Electrical Engineering
      and Computer Sciences

Electrical Engineering and Computer Sciences

COLLEGE OF ENGINEERING

UC Berkeley

Twinkle: Network Power Scheduling in Sensor Networks

Barbara Hohlt and Eric A. Brewer

EECS Department
University of California, Berkeley
Technical Report No. UCB/CSD-05-1409
April 2005

http://www.eecs.berkeley.edu/Pubs/TechRpts/2005/CSD-05-1409.pdf

We present our experience with Twinkle, the first implementation of network-layer power scheduling with real applications. Twinkle uses dynamically created schedules to schedule network flows in sensor networks. The scheduling allows nodes to turn off their radio when idle, thus saving power. Twinkle supports broadcast and partial flows for flexibility, and integrates time synchronization to enable scheduling to work on real motes. We show that it avoids contention, increases fairness, and that it can achieve power savings of 2-5x for real applications over existing power-management schemes, and over 150x compared with no power management. Finally, we discuss the extensions to the original algorithm needed for real applications.


BibTeX citation:

@techreport{Hohlt:CSD-05-1409,
    Author = {Hohlt, Barbara and Brewer, Eric A.},
    Title = {Twinkle: Network Power Scheduling in Sensor Networks},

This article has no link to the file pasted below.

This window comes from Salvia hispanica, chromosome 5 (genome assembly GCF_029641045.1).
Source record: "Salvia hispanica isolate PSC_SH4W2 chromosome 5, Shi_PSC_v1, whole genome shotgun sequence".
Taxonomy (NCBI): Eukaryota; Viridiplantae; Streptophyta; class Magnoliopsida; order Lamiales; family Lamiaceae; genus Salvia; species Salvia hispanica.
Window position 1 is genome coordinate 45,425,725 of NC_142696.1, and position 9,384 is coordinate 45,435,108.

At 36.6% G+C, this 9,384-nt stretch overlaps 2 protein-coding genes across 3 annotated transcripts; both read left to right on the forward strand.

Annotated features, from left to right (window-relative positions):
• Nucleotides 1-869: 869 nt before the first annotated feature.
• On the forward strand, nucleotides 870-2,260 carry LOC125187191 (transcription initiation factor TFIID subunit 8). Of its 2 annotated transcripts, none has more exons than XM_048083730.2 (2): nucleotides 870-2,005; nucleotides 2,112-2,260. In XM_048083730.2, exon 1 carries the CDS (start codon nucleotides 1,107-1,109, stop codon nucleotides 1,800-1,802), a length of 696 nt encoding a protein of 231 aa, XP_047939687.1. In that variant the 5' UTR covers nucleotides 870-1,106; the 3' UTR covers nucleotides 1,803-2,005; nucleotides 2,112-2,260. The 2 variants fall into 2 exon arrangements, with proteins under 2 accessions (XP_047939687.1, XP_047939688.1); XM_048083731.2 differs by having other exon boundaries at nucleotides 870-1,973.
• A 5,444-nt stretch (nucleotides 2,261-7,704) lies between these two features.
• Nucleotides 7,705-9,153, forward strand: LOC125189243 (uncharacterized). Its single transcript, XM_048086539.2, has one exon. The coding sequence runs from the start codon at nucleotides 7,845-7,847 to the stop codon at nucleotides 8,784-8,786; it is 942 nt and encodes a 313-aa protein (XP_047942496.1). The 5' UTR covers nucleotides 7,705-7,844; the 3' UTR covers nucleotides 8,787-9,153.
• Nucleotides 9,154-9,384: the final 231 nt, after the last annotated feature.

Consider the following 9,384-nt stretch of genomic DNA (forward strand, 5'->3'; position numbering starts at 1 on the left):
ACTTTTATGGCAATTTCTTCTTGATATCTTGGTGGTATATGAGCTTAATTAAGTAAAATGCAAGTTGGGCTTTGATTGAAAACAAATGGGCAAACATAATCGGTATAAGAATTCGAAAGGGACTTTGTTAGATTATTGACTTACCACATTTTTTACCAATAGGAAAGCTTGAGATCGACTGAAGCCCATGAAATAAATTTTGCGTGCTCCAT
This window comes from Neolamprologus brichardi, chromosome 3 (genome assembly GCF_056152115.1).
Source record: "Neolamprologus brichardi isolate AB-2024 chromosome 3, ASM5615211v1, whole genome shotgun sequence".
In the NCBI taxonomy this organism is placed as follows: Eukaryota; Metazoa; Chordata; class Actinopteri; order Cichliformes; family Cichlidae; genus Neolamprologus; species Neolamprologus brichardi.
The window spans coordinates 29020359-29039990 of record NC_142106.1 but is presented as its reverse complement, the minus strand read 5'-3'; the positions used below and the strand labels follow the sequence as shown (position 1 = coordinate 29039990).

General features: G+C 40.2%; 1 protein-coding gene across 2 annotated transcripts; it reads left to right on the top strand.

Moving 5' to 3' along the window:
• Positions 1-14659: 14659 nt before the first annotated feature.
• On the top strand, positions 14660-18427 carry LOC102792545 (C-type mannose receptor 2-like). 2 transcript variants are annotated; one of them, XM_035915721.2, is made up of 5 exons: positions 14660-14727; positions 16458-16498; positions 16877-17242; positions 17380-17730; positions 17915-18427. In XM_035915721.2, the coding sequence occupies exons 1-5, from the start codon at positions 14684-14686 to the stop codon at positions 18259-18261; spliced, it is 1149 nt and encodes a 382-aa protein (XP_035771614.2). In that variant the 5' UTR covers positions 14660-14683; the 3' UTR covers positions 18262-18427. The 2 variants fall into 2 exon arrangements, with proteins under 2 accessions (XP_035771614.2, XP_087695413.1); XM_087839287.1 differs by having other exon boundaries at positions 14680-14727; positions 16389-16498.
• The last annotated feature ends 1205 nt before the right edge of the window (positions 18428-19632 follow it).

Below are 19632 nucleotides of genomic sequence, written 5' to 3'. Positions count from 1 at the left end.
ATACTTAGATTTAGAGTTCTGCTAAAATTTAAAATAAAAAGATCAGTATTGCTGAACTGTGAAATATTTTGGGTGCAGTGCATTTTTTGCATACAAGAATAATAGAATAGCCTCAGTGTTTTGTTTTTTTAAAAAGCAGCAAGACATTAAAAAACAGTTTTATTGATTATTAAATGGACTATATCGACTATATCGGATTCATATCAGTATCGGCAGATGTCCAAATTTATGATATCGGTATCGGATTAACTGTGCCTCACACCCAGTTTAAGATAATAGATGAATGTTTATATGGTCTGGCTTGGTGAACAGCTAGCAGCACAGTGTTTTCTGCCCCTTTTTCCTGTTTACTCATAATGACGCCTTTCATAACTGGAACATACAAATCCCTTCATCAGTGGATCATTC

Institution = {EECS Department, University of California, Berkeley},
    Year = {2005},
    Month = {Apr},
    URL = {http://www.eecs.berkeley.edu/Pubs/TechRpts/2005/6472.html},
    Number = {UCB/CSD-05-1409},
    Abstract = {We present our experience with Twinkle, the first implementation of network-layer power scheduling with real applications. Twinkle uses dynamically created schedules to schedule network flows in sensor networks. The scheduling allows nodes to turn off their radio when idle, thus saving power. Twinkle supports broadcast and partial flows for flexibility, and integrates time synchronization to enable scheduling to work on real motes. We show that it avoids contention, increases fairness, and that it can achieve power savings of 2-5x for real applications over existing power-management schemes, and over 150x compared with no power management. Finally, we discuss the extensions to the original algorithm needed for real applications.}
}

EndNote citation:

%0 Report
%A Hohlt, Barbara
%A Brewer, Eric A.
%T Twinkle: Network Power Scheduling in Sensor Networks
%I EECS Department, University of California, Berkeley
%D 2005
%@ UCB/CSD-05-1409
%U http://www.eecs.berkeley.edu/Pubs/TechRpts/2005/6472.html
%F Hohlt:CSD-05-1409